State and Local Taxes

States Without Income Tax

Out of 50 states, 41 states impose a state income tax. Same as your federal income tax, you pay them by withholding tax and receive a tax refund if the total taxes withheld exceeds the state tax bill. Although the tax rate on federal income tax is determined by your income, it isn’t the only criteria for the state taxes.

Your location also plays a major role in how much tax you’re going to pay. Each state has its own different tax rates with California being the highest at 13.3% and Wisconsin at 7.65%.

Luckily, if you’re living in either one of the states that don’t impose a state income tax, you don’t need to worry about any of these. Although some states are in the works of getting rid of the state income taxes, as of 2020, there are only nine states without an income tax.

List of States With No State Income Tax

  • Alaska
  • Tennessee
  • Florida
  • New Hampshire
  • South Dakota
  • Wyoming
  • Texas
  • Washington
  • Nevada

The above list also in the order of tax burden of income from lowest to highest.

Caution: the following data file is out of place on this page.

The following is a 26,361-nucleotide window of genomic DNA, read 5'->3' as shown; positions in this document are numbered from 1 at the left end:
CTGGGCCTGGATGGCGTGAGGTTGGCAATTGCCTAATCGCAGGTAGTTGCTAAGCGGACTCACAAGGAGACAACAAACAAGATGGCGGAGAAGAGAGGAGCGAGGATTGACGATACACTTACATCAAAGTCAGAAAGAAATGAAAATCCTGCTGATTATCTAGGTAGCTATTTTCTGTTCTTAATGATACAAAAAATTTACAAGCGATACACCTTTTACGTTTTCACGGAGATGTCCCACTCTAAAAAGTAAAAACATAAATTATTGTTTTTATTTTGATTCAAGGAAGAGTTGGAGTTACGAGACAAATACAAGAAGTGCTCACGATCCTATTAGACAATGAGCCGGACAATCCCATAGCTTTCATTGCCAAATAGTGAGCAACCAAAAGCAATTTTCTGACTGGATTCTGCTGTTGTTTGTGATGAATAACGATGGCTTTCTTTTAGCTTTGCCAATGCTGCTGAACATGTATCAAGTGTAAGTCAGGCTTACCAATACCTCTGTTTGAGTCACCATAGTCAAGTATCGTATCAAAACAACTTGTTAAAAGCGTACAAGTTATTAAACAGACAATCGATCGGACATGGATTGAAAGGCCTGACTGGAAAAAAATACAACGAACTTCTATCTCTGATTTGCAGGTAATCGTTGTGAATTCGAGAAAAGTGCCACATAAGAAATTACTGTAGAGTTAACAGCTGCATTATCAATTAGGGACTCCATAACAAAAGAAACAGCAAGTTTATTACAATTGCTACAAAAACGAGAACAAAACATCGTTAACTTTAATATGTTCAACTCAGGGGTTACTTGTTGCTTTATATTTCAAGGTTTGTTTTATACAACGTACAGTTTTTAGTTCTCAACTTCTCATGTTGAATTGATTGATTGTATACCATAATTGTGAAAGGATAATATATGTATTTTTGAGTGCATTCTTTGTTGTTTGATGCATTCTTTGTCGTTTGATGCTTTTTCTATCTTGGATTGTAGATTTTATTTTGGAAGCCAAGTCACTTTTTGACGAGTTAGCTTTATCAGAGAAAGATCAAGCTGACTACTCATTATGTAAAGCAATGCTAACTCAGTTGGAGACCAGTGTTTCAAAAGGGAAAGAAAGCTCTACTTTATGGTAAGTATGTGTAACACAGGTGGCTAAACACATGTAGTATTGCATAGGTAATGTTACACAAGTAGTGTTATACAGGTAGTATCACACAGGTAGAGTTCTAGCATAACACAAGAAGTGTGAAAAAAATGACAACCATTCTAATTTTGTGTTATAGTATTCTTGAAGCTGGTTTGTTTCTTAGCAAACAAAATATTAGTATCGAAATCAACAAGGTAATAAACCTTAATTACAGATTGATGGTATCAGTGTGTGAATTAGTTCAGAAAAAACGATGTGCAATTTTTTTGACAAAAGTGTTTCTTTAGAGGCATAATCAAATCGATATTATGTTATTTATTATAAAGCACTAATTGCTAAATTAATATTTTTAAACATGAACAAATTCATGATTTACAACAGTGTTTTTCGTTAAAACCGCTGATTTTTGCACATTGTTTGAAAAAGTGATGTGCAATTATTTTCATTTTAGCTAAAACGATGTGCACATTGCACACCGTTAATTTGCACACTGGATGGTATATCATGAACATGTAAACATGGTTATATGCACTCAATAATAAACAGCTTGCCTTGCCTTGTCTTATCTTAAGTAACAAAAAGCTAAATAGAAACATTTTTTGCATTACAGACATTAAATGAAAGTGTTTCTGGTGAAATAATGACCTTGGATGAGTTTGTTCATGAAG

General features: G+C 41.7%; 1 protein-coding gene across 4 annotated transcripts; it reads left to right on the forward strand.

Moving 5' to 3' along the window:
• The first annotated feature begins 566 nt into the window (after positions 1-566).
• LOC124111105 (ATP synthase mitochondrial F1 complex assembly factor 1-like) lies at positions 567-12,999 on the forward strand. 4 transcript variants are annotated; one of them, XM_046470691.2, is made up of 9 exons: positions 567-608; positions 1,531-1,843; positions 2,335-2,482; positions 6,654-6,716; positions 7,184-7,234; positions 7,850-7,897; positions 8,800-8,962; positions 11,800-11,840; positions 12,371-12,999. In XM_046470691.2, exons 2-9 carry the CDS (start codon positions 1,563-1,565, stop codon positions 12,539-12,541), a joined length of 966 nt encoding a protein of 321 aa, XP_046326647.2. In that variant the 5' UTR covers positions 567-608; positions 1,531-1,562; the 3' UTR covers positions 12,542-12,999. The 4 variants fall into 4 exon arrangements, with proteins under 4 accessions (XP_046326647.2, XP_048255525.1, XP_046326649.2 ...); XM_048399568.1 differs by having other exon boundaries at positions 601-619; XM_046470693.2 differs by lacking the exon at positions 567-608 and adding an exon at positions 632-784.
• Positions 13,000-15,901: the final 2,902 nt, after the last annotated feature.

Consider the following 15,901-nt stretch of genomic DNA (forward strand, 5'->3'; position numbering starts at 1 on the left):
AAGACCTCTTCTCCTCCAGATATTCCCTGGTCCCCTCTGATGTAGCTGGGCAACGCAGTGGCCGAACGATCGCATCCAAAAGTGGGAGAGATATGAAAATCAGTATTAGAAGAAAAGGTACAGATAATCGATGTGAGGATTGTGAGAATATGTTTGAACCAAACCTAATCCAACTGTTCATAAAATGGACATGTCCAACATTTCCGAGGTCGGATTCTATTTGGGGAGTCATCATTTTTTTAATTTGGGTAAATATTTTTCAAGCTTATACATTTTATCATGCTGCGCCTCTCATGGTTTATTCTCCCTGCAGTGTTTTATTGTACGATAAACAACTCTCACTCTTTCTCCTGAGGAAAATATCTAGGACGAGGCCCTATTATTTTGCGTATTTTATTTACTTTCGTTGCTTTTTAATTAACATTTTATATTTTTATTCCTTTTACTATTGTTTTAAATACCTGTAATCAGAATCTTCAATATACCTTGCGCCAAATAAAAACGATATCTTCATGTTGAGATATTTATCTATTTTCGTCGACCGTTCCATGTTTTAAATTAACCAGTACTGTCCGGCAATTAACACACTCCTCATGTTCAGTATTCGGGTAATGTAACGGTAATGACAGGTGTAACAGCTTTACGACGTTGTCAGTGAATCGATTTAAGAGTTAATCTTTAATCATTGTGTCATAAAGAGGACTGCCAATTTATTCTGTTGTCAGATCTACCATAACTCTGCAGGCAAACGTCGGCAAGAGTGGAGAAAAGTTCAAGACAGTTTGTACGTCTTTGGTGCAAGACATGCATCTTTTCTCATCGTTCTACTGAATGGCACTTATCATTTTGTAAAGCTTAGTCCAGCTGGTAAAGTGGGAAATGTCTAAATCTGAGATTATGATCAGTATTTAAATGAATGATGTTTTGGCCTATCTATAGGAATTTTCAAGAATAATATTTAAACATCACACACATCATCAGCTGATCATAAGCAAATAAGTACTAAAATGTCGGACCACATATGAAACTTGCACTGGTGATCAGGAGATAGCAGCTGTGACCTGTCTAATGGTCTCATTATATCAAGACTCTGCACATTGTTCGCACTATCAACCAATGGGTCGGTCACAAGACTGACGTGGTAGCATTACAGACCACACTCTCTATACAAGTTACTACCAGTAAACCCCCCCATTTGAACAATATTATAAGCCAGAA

Where do these states make revenue from you may ask, well, the answer to that is simple. All of the states with no income tax rely on sales and property tax. Although most would think that affordability would be an issue, these states seem to manage it just fine.

That’s of course with the exception of Alaska but the sales tax isn’t the reason why Alaska is quite expensive. The state’s remote location is what makes it an expensive place to buy. In fact, the tax burden of most of these states is actually lower than most other states. Here is the percentage of the tax burden of these states as of 2020.

StateTax Burden
Nevada8.25%
Washington8.20%
Texas8.15%
Wyoming7.50%
South Dakota7.25%
New Hampshire6.86%
Florida6.55%
Tennessee6.25%
Alaska5.10%

Overall, just because someone lives in a state with no income tax doesn’t mean they will pay less tax. Therefore, note that if you’re thinking about moving to a state with no income tax. You should consider the affordability rather than the tax rate of the state if you want to save more money.

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